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# Connected Chemistry 1 Bike Tire

 If you download the NetLogo application, this model is included. You can also Try running it in NetLogo Web

## WHAT IS IT?

This model introduces the behavior of gas particles trapped in a fixed-volume container (such as a bike tire) or free and unbounded. This model is part of the "Connected Chemistry" curriculum http://ccl.northwestern.edu/curriculum/ConnectedChemistry/ which explore the behavior of gases.

Most of the models in the Connected Chemistry curriculum use the same basic rules for simulating the behavior of gases. Each model highlights different features of how gas behavior is related to gas particle behavior.

In all of the models, gas particles are assumed to move and to collide, both with each other and with objects such as walls.

In this model, the fixed volume container (represented by a box), can be drawn in different sizes and proportions. The number of particles added to the inside or the outside of the box can be changed by painting particles. And the rules of particle interactions (do they bounce off the walls? and do they collide with each other?) can be easily turned on and off).

This model helps students become acclimated to the user interface of NetLogo and evaluate modeling assumptions and representations, before they begin more analytical data analysis and mathematical modeling tasks associated with later models.

## HOW IT WORKS

When the COLLIDE? switch is on, the particles are modeled as hard balls with no internal energy except that which is due to their motion. Collisions between particles are elastic. When the BOUNCE? switch is on, the particle will then bounce off the wall in an elastic reflection (angle of incidence equals the angle of reflection).

Particles behave according to the following rules:

1. A particle moves in a straight line without changing its speed, unless it collides with another particle or bounces off the wall.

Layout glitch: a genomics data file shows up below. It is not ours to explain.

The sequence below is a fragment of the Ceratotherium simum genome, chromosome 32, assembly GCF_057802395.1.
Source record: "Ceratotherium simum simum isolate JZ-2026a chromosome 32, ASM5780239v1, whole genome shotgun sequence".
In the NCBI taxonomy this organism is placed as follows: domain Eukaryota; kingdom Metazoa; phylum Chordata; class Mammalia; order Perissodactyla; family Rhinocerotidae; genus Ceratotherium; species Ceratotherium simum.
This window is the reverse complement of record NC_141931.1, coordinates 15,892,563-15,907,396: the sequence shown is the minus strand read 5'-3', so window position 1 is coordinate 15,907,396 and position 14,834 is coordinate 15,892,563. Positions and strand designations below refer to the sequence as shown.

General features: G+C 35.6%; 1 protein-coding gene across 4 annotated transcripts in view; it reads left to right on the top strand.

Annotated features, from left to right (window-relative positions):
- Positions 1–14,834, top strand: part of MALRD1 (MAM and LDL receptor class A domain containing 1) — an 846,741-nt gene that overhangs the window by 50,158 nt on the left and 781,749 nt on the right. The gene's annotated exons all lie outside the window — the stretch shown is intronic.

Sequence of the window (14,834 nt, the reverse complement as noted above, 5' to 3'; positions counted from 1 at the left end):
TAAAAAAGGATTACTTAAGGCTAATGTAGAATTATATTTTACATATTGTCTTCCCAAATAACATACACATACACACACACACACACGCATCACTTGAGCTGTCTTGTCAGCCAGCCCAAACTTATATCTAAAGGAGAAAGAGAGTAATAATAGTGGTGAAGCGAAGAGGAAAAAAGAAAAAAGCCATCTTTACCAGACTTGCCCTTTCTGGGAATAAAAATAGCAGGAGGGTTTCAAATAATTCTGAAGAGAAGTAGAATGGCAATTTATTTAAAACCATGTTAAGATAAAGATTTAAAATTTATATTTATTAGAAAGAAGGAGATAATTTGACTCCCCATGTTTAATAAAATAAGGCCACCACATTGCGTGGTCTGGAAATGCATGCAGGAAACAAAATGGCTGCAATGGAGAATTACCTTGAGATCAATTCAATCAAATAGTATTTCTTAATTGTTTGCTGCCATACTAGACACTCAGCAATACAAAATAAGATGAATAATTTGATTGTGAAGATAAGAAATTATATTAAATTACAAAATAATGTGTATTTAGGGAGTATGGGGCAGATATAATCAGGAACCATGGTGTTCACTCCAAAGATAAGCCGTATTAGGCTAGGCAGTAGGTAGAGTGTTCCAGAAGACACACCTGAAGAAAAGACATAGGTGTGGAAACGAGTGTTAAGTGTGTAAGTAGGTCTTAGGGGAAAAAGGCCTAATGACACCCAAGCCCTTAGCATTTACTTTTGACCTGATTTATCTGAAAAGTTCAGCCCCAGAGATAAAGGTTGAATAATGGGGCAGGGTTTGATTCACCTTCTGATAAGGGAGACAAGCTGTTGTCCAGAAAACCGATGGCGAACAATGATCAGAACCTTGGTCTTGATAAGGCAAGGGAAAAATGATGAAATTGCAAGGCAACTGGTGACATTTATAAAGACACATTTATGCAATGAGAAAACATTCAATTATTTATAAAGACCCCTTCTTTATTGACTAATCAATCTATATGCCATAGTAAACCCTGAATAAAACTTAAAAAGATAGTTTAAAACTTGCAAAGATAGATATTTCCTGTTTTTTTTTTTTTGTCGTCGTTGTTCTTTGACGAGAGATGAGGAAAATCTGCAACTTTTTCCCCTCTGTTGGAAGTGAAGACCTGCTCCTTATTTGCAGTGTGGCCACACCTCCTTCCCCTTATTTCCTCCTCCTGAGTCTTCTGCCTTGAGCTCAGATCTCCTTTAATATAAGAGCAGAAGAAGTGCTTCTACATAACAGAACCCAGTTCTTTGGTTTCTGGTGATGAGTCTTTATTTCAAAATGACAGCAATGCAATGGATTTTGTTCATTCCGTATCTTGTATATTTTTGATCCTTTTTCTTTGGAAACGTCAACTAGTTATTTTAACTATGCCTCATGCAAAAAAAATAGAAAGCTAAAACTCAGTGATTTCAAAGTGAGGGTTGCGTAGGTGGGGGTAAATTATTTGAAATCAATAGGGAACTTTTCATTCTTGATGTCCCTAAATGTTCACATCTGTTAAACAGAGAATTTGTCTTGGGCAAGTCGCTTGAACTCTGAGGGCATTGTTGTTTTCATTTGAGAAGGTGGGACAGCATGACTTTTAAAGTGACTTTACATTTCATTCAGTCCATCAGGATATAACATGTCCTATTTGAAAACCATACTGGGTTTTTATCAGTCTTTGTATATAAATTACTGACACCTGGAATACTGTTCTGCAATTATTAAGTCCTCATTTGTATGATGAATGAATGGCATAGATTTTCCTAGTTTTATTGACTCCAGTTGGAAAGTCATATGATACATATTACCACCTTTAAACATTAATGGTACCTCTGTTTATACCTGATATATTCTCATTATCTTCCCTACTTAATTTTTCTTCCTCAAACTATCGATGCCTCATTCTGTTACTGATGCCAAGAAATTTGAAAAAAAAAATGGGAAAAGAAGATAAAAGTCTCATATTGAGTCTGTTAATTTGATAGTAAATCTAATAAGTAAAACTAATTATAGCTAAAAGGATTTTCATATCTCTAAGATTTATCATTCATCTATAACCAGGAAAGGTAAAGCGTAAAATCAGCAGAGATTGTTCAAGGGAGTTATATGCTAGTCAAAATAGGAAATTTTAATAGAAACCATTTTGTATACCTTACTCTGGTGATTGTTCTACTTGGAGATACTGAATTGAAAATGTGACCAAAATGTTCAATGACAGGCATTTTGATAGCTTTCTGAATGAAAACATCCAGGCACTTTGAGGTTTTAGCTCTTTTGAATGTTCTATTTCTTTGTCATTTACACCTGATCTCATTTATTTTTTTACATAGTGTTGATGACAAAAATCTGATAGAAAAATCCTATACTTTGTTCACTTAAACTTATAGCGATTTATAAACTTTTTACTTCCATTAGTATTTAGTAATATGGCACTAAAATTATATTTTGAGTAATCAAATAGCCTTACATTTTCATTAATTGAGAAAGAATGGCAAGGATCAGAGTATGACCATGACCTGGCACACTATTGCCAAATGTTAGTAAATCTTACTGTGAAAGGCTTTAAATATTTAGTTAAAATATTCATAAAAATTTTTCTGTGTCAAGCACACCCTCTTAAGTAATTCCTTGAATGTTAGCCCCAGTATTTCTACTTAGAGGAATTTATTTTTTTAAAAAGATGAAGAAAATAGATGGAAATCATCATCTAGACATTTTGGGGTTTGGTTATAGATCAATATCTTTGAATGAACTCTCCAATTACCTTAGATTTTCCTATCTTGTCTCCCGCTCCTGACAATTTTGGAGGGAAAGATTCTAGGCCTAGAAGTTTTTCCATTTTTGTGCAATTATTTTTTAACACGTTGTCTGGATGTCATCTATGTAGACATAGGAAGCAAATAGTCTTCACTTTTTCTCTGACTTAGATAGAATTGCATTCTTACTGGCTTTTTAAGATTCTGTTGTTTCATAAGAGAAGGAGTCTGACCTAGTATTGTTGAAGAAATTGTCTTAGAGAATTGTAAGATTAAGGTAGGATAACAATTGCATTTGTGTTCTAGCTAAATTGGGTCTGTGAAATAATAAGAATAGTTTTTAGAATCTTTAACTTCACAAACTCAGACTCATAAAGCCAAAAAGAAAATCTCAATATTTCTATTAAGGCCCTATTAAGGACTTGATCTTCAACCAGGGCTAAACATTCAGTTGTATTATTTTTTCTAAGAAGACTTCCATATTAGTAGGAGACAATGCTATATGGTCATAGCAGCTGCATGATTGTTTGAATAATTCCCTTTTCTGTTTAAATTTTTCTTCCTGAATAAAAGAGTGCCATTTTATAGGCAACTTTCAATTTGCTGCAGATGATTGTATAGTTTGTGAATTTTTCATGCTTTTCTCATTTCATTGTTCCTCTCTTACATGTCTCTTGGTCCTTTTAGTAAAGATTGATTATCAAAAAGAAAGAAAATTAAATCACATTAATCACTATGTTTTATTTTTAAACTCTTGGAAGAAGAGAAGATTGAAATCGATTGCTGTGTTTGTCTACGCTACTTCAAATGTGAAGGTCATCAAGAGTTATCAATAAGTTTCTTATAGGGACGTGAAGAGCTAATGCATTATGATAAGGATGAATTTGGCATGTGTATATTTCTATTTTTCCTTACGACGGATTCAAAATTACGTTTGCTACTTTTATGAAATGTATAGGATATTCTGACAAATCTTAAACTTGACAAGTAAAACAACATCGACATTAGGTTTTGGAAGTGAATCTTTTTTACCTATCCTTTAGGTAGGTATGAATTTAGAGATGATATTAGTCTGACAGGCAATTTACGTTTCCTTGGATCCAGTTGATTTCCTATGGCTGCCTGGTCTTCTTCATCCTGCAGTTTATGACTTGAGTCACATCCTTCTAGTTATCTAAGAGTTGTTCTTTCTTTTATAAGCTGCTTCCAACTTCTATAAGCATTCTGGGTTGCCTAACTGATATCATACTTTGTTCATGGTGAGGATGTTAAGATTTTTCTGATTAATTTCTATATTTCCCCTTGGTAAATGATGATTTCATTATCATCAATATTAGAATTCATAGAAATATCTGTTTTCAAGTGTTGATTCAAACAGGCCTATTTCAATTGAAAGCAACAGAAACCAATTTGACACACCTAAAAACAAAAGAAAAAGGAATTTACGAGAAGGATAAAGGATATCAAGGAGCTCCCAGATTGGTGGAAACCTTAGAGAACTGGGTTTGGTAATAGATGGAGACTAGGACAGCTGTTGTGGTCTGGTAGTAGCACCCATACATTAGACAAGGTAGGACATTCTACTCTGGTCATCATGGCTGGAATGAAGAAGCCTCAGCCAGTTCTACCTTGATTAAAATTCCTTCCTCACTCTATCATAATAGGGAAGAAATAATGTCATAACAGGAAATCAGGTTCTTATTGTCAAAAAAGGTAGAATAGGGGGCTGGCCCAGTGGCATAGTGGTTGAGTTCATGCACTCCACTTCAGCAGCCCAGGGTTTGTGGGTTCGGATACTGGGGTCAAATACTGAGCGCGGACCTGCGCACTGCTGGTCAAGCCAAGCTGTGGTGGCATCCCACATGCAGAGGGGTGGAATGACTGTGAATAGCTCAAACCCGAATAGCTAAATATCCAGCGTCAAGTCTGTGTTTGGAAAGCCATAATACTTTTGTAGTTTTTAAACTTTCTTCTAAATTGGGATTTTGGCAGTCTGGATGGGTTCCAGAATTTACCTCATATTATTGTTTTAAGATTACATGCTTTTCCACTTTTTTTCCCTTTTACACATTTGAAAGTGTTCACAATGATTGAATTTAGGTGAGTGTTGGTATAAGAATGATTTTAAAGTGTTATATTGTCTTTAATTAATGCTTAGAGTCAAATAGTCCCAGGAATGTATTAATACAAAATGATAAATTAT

2. Two particles "collide" if COLLIDE switch is on and they find themselves on the same patch (the world is composed of a grid of small squares called patches).
3. A random axis is chosen, as if they are two balls that hit each other and this axis is the line connecting their centers.
4. They exchange momentum and energy along that axis, according to the conservation of momentum and energy. This calculation is done in the center of mass system.
5. Each turtle is assigned its new velocity, energy, and heading.
6. If a turtle finds itself on or very close to a wall of the container, it "bounces" -- that is, reflects its direction and keeps its same speed.

## HOW TO USE IT

1. Press the SETUP button
2. Press the PLACE-BOX button. While the button is pressed, a yellow box will appear when you move your mouse pointer over the view.
3. Once you are satisfied with the position of the yellow box, click on the view to place the box there.
4. If you don't like the position of your yellow box, you can repeat steps 2 and 3 to draw a new box.
5. Press the PLACE-PARTICLES button. The button will remain a dark black color.
6. Click anywhere in the view to draw in some particles.
7. Press GO/STOP and observe what happens.
8. Turn the COLLIDE? switch off and repeat steps 5-7 and observe the effect.
9. Turn the BOUNCE? switch off and repeat steps 5-7 and observe the effect.

Initial settings:

• NUMBER-OF-PARTICLES-TO-ADD: the number of gas particles in the box when the simulation starts.

Monitors:

• CLOCK: the number of times the go procedure has been run
• NUMBER: the number of particles in the box

## THINGS TO NOTICE

Can you observe collisions with the walls as they happen (you can pendown a particle or slow down the model)? For example, do the particles change their color? Direction?

In what ways is this model a correct idealization of kinetic molecular theory (KMT)?

In what ways is this model an incorrect idealization of the real world?

## THINGS TO TRY

Turn the COLLIDE? switch off and repeat steps 7-9 and observe the effects. Turn the BOUNCE? switch off and repeat steps 7-9 and observe the effects.

## EXTENDING THE MODEL

Can you "puncture" the box, so that particles will escape?

What would happen if the box were heated? How would the particles behave? How would this affect the pressure? Add a slider and code that increases the temperature inside the box.

If you could change the shape of the box, so that the volume remains the same: Does the shape of the box make a difference in the way the particles behave, or the values of pressure?

## RELATED MODELS

See GasLab Models See other Connected Chemistry models.

## CREDITS AND REFERENCES

This model is part of the Connected Chemistry curriculum. See http://ccl.northwestern.edu/curriculum/chemistry/.

We would like to thank Sharona Levy and Michael Novak for their substantial contributions to this model.

## HOW TO CITE

If you mention this model or the NetLogo software in a publication, we ask that you include the citations below.

For the model itself:

Please cite the NetLogo software as:

To cite the Connected Chemistry curriculum as a whole, please use: